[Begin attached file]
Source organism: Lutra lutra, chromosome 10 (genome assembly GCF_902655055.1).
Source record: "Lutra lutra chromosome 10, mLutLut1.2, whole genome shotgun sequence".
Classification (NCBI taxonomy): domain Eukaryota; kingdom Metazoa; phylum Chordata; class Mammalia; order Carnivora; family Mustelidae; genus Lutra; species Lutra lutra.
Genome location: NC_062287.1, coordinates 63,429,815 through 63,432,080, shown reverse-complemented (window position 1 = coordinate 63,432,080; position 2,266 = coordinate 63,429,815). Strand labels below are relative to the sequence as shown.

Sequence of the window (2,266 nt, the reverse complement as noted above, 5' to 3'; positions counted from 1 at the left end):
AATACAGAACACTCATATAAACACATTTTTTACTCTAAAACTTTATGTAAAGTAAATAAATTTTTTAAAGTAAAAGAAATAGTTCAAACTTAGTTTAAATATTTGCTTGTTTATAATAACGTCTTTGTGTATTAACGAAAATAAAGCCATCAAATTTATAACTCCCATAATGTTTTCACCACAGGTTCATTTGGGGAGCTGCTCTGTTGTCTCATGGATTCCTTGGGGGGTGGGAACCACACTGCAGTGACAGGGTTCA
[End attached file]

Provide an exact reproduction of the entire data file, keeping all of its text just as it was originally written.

Source organism: Lutra lutra, chromosome 10 (genome assembly GCF_902655055.1).
Source record: "Lutra lutra chromosome 10, mLutLut1.2, whole genome shotgun sequence".
Classification (NCBI taxonomy): domain Eukaryota; kingdom Metazoa; phylum Chordata; class Mammalia; order Carnivora; family Mustelidae; genus Lutra; species Lutra lutra.
Genome location: NC_062287.1, coordinates 63,429,815 through 63,432,080, shown reverse-complemented (window position 1 = coordinate 63,432,080; position 2,266 = coordinate 63,429,815). Strand labels below are relative to the sequence as shown.

Sequence of the window (2,266 nt, the reverse complement as noted above, 5' to 3'; positions counted from 1 at the left end):
AATACAGAACACTCATATAAACACATTTTTTACTCTAAAACTTTATGTAAAGTAAATAAATTTTTTAAAGTAAAAGAAATAGTTCAAACTTAGTTTAAATATTTGCTTGTTTATAATAACGTCTTTGTGTATTAACGAAAATAAAGCCATCAAATTTATAACTCCCATAATGTTTTCACCACAGGTTCATTTGGGGAGCTGCTCTGTTGTCTCATGGATTCCTTGGGGGGTGGGAACCACACTGCAGTGACAGGGTTCA